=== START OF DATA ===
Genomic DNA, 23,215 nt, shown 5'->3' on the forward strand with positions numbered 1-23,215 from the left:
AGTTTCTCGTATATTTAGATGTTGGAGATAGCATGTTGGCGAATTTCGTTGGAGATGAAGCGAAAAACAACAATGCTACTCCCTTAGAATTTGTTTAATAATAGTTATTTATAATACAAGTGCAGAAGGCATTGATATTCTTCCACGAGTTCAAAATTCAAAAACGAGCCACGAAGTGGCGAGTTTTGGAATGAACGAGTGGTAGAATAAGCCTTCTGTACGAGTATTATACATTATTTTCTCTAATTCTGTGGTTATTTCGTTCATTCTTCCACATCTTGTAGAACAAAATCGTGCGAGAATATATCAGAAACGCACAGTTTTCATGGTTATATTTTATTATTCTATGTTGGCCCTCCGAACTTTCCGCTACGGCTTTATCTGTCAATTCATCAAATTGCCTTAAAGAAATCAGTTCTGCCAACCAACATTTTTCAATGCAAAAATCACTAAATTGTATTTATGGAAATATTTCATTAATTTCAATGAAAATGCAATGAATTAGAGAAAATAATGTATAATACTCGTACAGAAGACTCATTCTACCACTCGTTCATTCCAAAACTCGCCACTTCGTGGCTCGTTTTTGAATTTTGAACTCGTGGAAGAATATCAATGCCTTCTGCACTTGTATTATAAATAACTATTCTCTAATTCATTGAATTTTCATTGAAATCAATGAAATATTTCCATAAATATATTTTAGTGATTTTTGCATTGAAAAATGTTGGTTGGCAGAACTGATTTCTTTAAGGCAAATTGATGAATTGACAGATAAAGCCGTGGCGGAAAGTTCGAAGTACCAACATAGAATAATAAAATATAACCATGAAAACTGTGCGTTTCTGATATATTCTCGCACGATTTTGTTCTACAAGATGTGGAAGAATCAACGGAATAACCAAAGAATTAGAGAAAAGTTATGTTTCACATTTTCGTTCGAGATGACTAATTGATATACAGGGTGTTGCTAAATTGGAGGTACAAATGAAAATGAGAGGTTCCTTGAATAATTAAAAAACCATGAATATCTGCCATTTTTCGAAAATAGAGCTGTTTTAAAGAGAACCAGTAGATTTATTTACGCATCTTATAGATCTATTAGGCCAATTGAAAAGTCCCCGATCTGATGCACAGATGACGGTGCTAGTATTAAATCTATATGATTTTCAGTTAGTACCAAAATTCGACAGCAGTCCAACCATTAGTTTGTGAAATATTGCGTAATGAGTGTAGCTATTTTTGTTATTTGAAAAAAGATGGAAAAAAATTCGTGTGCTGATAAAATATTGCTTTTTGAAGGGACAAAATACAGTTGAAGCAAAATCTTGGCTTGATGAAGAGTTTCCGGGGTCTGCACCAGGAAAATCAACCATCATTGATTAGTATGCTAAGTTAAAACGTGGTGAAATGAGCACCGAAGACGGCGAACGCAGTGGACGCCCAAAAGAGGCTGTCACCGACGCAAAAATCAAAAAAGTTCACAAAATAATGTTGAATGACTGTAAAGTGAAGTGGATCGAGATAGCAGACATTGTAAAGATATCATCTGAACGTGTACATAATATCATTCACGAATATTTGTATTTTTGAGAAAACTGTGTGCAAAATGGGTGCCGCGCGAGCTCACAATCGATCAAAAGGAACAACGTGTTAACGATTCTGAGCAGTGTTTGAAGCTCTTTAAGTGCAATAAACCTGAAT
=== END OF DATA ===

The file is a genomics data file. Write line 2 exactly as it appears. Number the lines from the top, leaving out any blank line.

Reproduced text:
AGTTTCTCGTATATTTAGATGTTGGAGATAGCATGTTGGCGAATTTCGTTGGAGATGAAGCGAAAAACAACAATGCTACTCCCTTAGAATTTGTTTAATAATAGTTATTTATAATACAAGTGCAGAAGGCATTGATATTCTTCCACGAGTTCAAAATTCAAAAACGAGCCACGAAGTGGCGAGTTTTGGAATGAACGAGTGGTAGAATAAGCCTTCTGTACGAGTATTATACATTATTTTCTCTAATTCTGTGGTTATTTCGTTCATTCTTCCACATCTTGTAGAACAAAATCGTGCGAGAATATATCAGAAACGCACAGTTTTCATGGTTATATTTTATTATTCTATGTTGGCCCTCCGAACTTTCCGCTACGGCTTTATCTGTCAATTCATCAAATTGCCTTAAAGAAATCAGTTCTGCCAACCAACATTTTTCAATGCAAAAATCACTAAATTGTATTTATGGAAATATTTCATTAATTTCAATGAAAATGCAATGAATTAGAGAAAATAATGTATAATACTCGTACAGAAGACTCATTCTACCACTCGTTCATTCCAAAACTCGCCACTTCGTGGCTCGTTTTTGAATTTTGAACTCGTGGAAGAATATCAATGCCTTCTGCACTTGTATTATAAATAACTATTCTCTAATTCATTGAATTTTCATTGAAATCAATGAAATATTTCCATAAATATATTTTAGTGATTTTTGCATTGAAAAATGTTGGTTGGCAGAACTGATTTCTTTAAGGCAAATTGATGAATTGACAGATAAAGCCGTGGCGGAAAGTTCGAAGTACCAACATAGAATAATAAAATATAACCATGAAAACTGTGCGTTTCTGATATATTCTCGCACGATTTTGTTCTACAAGATGTGGAAGAATCAACGGAATAACCAAAGAATTAGAGAAAAGTTATGTTTCACATTTTCGTTCGAGATGACTAATTGATATACAGGGTGTTGCTAAATTGGAGGTACAAATGAAAATGAGAGGTTCCTTGAATAATTAAAAAACCATGAATATCTGCCATTTTTCGAAAATAGAGCTGTTTTAAAGAGAACCAGTAGATTTATTTACGCATCTTATAGATCTATTAGGCCAATTGAAAAGTCCCCGATCTGATGCACAGATGACGGTGCTAGTATTAAATCTATATGATTTTCAGTTAGTACCAAAATTCGACAGCAGTCCAACCATTAGTTTGTGAAATATTGCGTAATGAGTGTAGCTATTTTTGTTATTTGAAAAAAGATGGAAAAAAATTCGTGTGCTGATAAAATATTGCTTTTTGAAGGGACAAAATACAGTTGAAGCAAAATCTTGGCTTGATGAAGAGTTTCCGGGGTCTGCACCAGGAAAATCAACCATCATTGATTAGTATGCTAAGTTAAAACGTGGTGAAATGAGCACCGAAGACGGCGAACGCAGTGGACGCCCAAAAGAGGCTGTCACCGACGCAAAAATCAAAAAAGTTCACAAAATAATGTTGAATGACTGTAAAGTGAAGTGGATCGAGATAGCAGACATTGTAAAGATATCATCTGAACGTGTACATAATATCATTCACGAATATTTGTATTTTTGAGAAAACTGTGTGCAAAATGGGTGCCGCGCGAGCTCACAATCGATCAAAAGGAACAACGTGTTAACGATTCTGAGCAGTGTTTGAAGCTCTTTAAGTGCAATAAACCTGAAT